Alfred Ely Beach’s Pneumatic Subway System in Chaos
Unfortunately, Beach’s demonstration tunnel was destroyed back in 1912. There’s a very slim chance that some remnants of the waiting room might still exist. However, this is highly unlikely.
When I sat down to write Chaos, a question popped into my mind: What if Alfred Ely Beach started to build his own full-scale subway system under New York prior to the crash? It’s clear he was the type of man who’d do whatever it took to achieve his goals. And it’s not like he didn’t have the capabilities…after all, he built his demonstration tunnel in relative secrecy and with his own funds.
Working on that assumption, I dug up maps for Beach’s planned route, one of which you can see here (figure 10-22). Then I went to work, constructing the remnants of a “lost subway system” buried deep under New York.
I clambered off the rock pile, ignoring my protesting muscles. I was tempted to call for a brief rest but all that changed when my beam fell upon the wall at the end of the tunnel.
It twinkled brightly, casting additional beams in hundreds of different directions. As my eyes grew accustomed to the light, I realized that the wall wasn’t the end of the tunnel.
It was part of an entirely separate tunnel.
A perpendicular tube connected to the one in which we stood, forming a T-intersection. Keeping an eye out for explosives, I strode forward and stopped at the point where the two tunnels intersected each other.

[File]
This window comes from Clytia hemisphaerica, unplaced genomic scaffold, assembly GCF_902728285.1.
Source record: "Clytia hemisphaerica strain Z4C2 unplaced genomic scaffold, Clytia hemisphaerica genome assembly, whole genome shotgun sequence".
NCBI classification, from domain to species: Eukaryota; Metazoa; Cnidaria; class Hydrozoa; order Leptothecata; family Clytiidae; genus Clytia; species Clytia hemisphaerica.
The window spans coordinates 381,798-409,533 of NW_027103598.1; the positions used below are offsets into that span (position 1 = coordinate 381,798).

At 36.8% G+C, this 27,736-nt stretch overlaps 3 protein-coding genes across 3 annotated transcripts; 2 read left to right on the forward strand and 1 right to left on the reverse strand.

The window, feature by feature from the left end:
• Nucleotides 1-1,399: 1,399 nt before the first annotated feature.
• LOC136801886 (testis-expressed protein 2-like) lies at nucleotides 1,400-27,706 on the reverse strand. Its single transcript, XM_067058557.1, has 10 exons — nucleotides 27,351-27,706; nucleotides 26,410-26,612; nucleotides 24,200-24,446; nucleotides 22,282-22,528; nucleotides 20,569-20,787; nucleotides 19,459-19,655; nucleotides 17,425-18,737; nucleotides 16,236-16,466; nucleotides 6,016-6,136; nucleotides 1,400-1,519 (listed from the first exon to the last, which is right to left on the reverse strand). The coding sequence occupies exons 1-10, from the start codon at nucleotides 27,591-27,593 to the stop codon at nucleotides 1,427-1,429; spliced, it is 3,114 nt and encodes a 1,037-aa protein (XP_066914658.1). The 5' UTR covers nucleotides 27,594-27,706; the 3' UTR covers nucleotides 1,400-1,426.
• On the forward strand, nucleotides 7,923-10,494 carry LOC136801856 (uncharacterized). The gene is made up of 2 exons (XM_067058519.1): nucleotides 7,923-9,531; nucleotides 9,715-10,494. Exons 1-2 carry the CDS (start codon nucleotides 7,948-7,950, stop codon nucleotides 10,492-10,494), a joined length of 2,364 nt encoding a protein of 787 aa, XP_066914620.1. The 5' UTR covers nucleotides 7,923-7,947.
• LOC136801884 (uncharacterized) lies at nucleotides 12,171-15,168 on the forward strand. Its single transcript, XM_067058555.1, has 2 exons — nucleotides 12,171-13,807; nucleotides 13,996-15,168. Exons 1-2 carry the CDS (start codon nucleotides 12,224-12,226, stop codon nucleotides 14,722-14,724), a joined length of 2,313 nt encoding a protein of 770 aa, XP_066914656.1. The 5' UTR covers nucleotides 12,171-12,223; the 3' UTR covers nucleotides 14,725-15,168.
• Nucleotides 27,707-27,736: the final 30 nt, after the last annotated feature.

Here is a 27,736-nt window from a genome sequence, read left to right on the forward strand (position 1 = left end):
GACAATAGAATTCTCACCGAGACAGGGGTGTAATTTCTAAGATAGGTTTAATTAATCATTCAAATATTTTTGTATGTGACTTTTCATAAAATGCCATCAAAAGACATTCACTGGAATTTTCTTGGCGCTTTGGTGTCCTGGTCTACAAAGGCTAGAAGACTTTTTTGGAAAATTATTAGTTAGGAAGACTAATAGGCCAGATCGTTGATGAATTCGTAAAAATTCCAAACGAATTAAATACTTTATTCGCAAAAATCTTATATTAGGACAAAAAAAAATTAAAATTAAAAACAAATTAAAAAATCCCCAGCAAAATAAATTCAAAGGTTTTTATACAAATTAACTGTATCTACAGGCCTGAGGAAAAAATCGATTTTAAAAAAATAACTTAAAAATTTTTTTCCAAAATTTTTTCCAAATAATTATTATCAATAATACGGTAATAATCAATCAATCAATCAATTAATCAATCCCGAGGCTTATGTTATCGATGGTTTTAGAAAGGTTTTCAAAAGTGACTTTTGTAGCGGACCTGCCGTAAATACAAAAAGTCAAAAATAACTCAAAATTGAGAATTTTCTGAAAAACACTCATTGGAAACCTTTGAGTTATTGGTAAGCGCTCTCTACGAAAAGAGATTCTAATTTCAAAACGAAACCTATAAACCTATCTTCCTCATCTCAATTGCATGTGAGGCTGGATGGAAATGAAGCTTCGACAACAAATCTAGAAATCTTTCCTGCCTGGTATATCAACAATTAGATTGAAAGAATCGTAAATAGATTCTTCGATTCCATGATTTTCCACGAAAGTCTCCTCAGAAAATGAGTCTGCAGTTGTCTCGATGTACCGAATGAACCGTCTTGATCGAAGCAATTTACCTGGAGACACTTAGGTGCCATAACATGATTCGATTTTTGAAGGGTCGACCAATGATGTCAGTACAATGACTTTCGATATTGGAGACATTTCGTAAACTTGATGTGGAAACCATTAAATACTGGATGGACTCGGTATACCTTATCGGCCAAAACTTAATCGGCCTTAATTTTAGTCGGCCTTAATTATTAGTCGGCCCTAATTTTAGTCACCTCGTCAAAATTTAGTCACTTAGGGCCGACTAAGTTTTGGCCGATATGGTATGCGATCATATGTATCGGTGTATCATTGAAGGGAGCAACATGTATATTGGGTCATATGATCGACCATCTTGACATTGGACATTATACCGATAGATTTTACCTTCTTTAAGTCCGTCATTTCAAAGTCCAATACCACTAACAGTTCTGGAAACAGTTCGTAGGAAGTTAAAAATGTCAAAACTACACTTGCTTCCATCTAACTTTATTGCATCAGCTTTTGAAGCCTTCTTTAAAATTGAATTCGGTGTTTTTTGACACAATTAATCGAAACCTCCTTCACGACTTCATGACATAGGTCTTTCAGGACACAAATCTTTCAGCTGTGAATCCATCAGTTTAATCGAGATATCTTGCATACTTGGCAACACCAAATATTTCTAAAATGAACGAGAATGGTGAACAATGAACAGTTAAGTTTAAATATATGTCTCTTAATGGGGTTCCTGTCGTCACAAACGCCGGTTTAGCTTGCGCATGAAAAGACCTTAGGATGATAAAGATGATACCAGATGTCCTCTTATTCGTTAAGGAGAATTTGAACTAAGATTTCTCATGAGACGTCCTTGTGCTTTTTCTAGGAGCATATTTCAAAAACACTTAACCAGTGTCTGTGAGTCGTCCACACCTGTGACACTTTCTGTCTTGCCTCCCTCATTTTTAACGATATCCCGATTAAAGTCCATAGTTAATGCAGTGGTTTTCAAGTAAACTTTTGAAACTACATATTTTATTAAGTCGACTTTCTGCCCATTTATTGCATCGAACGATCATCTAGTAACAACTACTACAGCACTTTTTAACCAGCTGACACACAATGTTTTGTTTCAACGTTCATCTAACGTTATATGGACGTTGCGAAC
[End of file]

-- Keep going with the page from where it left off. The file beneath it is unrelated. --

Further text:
I shone my light about the new tube in both directions, marveling at the spectacle before me. It wasn’t gigantic, maybe two feet taller and five feet wider than the current one. But it was unlike any tunnel I’d ever seen. There were no signs of crumbling concrete or ugly metallic beams. In fact, the entire passageway looked like it belonged in an art museum.
It was almost perfectly cylindrical except for a deep, smooth groove carved out of the red-bricked floor. Arching beams, painted bright red, sprouted out of the ground and ran across the ceiling before returning to the ground again. Brightly colored, ornate tiling covered the walls.
My remaining doubts melted away. Still, I could scarcely believe that I was looking at an abandoned subway tunnel constructed decades before the rest of the system. But it wasn’t just any tunnel.
It was Alfred Ely Beach’s lost subway system. ~ David Meyer, Chaos
Cy Reed’s triumph is all too brief. And even though he’s found Beach’s lost system, that’s of little consequence…what really matters is what’s hidden inside the maze of underground tunnels. You can read more about his thrilling adventure by getting a copy of Chaos at one of the above links.
That’s all for now. Tomorrow, we’re going to venture into the world of science to examine the strange world of superconductors. Stop by tomorrow to check it out…you won’t want to miss it!
Chaos Book Club
- October 17: Chaos has Arrived!
- October 24: The Story of Chaos
- October 25: The Great Train Robbery?
- October 26: Is Treasure Hunting Immoral?
- October 27: What was Operation Paperclip?
- October 28: Nazi Treasure & ODESSA?
- October 29: Do the Mole People Exist?
- October 31: FDR’s Lost Subway Car?
- November 1: Do Alligators Live in New York City Sewers?
- November 2: The Mysterious Minamata Disease?
- November 3: Die Glocke & Nazi Wonder Weapons?
- November 4: Buildering: The Art of Climbing…Skyscrapers?
- November 5: The Strange Case of Red Mercury?
- November 6: The Island of Stability?
- November 7: The Nazi Atomic Bomb?
- November 8: The Nth Country Experiment?
- November 9: Why did America really bomb Hiroshima?
- November 10: New York’s Forgotten Subway Tunnel?
- November 11: Alfred Ely Beach’s Last Secret?
- November 12: The Strange Science of Superconductors?
- November 13: What’s Next for Cyclone Reed